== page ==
Guest blog by Kelly Zheng
As many local gardeners already know, the monarch butterfly population has decreased by almost 90 percent in recent years. There is simply not enough food at each migration stop to sustain them.
The National Capital Area Council of Boy Scouts of America kicked off the Milkweed for Monarchs project this past Saturday. More than 500 people celebrated the start of the program at the U.S. National Arboretum. The project promotes building sustainable habitats for migrating monarch butterflies by planting milkweed.
Collin O’Mara, President and CEO of the National Wildlife Federation told the Boy Scouts that they were making a huge difference and “lighting a conservation fire across this country.” He continued by saying he will challenge all scout troops to follow their lead.
As part of the kick-off, scouts took a pledge to “help create a milkweed garden, care for the milkweed plants, allow any wildlife to thrive, take photographs or draw what is seen, educate the community, and have fun.”
Scouts received milkweed seeds to plant in their home gardens, as the first ceremonial planting of the spring. Environmental historian and author Lowell Baier helped water the potted seeds. He was the first Eagle Scout in Jasper County, Indiana.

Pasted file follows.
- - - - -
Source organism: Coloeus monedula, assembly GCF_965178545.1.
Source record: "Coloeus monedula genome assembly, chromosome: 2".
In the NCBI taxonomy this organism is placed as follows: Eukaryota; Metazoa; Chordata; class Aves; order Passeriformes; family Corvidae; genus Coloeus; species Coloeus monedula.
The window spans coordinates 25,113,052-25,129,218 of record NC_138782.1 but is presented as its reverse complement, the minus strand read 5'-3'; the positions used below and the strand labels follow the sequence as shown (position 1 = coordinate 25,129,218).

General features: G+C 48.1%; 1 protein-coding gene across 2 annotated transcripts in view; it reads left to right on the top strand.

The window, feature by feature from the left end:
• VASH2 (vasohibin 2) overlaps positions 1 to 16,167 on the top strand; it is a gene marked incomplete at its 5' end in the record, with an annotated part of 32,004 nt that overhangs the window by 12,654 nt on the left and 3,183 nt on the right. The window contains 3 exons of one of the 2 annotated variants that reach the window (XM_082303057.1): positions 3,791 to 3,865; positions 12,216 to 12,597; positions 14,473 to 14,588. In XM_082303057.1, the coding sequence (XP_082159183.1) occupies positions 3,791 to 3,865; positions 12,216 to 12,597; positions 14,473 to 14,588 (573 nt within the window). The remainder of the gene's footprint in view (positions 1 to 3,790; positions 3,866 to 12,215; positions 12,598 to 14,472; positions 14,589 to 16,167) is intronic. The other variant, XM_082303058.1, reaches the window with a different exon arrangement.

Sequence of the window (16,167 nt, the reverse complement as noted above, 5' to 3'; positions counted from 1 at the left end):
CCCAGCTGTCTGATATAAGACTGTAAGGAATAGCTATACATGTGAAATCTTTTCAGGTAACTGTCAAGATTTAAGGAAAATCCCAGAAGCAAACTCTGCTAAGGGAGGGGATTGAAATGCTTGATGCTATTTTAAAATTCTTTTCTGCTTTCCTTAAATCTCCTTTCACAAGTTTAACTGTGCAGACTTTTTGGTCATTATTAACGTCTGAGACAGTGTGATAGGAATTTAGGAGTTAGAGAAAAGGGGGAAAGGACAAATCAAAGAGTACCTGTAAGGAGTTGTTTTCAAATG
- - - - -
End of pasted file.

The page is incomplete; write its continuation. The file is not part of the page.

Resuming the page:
The National Capital Area Council expects the program to expand and become an example to other organizations for conserving the butterfly population and creating interaction among the youth.
Milkweed is vital to the monarch’s survival. Make sure you protect existing milkweed in your gardens. If you don’t have any, plant some. Milkweed is easy to grow, as you can start them indoors and then transfer into a plot.
Milkweed is a perennial. Your plants will return the following year to help feed the next generation of monarch caterpillars. Despite the common name, Asclepias sp. is not a weed.
Take the pledge to receive a free seed package and limited edition conservation patch at: http://www.ncacbsa.org/wp-content/uploads/2017/11/Milkweed-for-Monarchs-Pledge-Final.pdf
Hopefully with our efforts, milkweed will hit a peak population in the near future for the monarchs to bounce back.
About the Author
Kelly Zheng is a junior multiplatform journalism major, with a minor in technology entrepreneurship, at the University of Maryland, College Park. This spring semester, she is an editorial intern at Washington Gardener.